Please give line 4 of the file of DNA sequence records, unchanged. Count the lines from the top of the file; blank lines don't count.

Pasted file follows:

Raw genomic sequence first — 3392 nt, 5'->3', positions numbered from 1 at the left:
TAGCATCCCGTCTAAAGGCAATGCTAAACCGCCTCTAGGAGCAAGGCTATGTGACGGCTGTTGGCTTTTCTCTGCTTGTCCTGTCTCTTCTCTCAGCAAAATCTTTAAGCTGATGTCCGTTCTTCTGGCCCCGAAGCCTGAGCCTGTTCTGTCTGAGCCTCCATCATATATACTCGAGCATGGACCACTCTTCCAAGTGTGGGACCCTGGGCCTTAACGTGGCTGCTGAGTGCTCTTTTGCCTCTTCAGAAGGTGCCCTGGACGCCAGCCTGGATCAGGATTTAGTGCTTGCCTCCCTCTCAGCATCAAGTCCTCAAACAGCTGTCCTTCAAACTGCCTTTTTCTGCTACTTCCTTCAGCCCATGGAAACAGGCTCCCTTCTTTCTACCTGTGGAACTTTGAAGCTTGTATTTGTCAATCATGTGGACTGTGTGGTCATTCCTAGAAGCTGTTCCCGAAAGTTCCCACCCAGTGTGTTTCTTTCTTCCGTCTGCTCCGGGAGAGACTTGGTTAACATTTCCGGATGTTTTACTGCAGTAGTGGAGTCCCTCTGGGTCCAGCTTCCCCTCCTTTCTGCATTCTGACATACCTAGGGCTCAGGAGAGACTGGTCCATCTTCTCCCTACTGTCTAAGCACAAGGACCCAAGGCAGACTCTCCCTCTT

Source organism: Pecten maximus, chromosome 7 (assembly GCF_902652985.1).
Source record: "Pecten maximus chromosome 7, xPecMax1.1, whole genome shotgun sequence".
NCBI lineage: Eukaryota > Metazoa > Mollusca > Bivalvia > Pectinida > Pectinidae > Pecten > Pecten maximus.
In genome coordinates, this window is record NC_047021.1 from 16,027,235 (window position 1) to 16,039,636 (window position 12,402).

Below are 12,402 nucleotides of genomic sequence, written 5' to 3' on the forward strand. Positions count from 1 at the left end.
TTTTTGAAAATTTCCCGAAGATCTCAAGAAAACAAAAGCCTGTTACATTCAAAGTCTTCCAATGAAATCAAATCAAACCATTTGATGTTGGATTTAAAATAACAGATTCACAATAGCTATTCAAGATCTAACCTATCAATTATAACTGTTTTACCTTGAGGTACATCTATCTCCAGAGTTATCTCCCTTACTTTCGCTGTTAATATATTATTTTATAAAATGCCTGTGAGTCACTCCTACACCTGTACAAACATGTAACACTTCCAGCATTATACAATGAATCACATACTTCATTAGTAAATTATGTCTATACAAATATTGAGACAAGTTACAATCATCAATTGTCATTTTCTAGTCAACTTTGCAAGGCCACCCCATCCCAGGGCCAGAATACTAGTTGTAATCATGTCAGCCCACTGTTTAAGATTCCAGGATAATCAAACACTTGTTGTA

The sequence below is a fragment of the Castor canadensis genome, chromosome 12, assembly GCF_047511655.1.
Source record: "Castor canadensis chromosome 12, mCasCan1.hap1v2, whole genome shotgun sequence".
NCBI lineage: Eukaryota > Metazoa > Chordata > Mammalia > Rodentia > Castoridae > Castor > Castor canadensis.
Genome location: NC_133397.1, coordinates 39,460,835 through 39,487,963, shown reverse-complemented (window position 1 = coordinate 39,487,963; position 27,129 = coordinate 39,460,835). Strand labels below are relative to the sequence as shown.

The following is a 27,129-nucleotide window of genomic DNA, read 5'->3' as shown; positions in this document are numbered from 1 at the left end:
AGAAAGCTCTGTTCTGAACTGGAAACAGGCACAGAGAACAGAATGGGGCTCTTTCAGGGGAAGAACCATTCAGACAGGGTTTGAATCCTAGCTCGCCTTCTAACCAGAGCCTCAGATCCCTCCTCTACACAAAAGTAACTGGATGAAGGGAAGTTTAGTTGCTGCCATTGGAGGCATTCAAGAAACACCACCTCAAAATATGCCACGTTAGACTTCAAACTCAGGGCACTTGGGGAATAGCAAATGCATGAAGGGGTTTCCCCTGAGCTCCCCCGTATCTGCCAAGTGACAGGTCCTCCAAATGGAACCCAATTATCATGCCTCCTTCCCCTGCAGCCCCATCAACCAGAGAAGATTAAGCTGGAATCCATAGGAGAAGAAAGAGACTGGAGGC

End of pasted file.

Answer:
Source record: "Pecten maximus chromosome 7, xPecMax1.1, whole genome shotgun sequence".